Boy Soup (Loris Lesynski, author. Michael Martchenko, illustrator. Annick Press, 2008)
Poor Giant is sick, sick, sick. Many of us can relate in this cold and flu season we are presently enduring. Giant’s medical guide recommends none other than Boy Soup to ease his symptoms. He promptly sets off to find the soup’s key ingredient, and easily finds five boys–and Kate. Thank goodness for Kate, as it is she who concocts a way to save them all from the bottom of the Giant’s soup pot (I love the quiet ‘girl power’ theme in this book). There are plenty of chuckles to be had as you study Giant’s facial expressions as well as the finer details of Martchenko’s illustrations. Lesynski’s rhyming text is scrumptious right to the last letter. My family discovered this picture book by chance at the library many months ago and my three year-old has asked to borrow it repeatedly since. This book would be worth permanently stocking on your bookshelf; it could be read all winter long, and then some.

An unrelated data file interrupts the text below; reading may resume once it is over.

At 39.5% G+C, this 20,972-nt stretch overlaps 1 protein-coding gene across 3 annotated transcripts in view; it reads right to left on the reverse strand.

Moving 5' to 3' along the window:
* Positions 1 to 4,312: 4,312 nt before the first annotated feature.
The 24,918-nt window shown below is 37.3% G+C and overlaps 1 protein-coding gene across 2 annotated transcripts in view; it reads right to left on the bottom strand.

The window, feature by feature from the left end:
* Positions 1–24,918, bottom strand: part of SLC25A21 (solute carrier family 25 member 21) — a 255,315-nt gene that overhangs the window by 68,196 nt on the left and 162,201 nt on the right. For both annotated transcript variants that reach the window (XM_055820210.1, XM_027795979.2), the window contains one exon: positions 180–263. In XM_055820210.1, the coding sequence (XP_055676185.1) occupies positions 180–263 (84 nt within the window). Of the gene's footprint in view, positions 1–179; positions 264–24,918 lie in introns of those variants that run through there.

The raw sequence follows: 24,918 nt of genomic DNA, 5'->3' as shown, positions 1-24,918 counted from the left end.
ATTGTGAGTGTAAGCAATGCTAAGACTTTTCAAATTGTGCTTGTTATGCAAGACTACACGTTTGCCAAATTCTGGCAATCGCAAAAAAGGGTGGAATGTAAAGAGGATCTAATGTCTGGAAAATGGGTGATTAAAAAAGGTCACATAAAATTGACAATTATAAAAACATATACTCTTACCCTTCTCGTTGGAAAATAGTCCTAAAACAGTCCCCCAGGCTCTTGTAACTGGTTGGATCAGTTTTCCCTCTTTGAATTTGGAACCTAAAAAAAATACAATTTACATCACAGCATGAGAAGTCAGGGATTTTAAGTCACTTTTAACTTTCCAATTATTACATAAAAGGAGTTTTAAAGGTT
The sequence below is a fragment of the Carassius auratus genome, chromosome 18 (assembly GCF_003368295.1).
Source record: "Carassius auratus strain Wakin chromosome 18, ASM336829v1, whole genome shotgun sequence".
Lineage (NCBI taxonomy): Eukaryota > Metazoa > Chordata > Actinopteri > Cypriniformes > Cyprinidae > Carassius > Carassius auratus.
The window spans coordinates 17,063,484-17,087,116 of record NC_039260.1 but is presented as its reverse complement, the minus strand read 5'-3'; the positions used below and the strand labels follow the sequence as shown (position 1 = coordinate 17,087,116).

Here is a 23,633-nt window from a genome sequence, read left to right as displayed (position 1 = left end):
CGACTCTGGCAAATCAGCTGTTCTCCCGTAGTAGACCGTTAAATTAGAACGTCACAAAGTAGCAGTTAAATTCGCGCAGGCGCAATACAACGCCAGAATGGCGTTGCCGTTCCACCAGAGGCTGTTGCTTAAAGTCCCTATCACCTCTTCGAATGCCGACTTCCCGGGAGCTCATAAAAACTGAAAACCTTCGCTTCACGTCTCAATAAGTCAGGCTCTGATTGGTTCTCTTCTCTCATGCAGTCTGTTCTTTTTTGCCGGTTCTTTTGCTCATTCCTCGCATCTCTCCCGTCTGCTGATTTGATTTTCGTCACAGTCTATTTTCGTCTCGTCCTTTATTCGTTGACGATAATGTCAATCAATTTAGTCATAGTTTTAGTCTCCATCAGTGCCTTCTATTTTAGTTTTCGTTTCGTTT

How to Make an Apple Pie and See the World (Marjorie Priceman, Alfred A. Knopf, 1995)
I have never come across another picture book that is a culinary adventure story (if you know of one let me know!). This book includes step-by-step instructions about how to collect the ingredients for and make an apple pie. It also shares practical advice that you won’t get just anywhere, such as finding a chicken and bringing it with you to reduce the chances of breaking the eggs. The ending of this picture book ties in cleverly with the beginning, hinting that another excursion to collect the ingredients to make ice cream may be necessary. Thankfully the adventure is over, because the reader may feel slightly exhausted from the international pie-making adventure that they have just been taken on. In my opinion, the final page turn is even more satisfying than eating apple pie ‘a la mode’ (and that is tough to compete with). This picture book will be a favourite for food lovers, travellers, and those that enjoy a little silliness.